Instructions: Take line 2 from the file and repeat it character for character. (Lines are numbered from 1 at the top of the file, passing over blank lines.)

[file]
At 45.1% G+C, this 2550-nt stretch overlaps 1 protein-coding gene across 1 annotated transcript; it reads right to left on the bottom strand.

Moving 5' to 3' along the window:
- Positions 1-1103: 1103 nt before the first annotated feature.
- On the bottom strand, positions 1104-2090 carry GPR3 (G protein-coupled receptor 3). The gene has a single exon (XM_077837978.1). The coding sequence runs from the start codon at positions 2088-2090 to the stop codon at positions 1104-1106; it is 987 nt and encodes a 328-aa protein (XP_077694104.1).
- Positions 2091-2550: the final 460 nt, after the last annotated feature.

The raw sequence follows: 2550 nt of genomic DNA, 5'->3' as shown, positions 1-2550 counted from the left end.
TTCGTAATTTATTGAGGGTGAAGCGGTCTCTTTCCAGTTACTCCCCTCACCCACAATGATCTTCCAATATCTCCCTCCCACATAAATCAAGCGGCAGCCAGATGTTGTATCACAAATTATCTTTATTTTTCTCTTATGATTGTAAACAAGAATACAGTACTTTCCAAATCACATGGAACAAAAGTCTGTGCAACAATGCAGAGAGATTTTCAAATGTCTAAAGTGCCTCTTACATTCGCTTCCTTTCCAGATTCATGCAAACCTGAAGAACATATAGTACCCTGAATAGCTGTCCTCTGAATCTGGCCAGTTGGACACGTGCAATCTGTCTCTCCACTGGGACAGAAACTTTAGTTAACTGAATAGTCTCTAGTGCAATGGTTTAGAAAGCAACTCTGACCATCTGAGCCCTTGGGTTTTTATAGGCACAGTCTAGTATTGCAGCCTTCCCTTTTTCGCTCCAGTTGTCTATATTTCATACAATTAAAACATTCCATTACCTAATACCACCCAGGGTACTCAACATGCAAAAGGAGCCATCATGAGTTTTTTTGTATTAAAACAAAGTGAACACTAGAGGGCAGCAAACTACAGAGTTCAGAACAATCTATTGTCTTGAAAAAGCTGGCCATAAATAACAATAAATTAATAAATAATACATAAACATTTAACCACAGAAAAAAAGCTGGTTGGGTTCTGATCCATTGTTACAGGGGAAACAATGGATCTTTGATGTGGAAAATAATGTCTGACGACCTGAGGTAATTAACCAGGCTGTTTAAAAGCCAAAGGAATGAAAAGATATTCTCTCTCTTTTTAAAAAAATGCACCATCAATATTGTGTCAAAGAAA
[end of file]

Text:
Moving 5' to 3' along the window: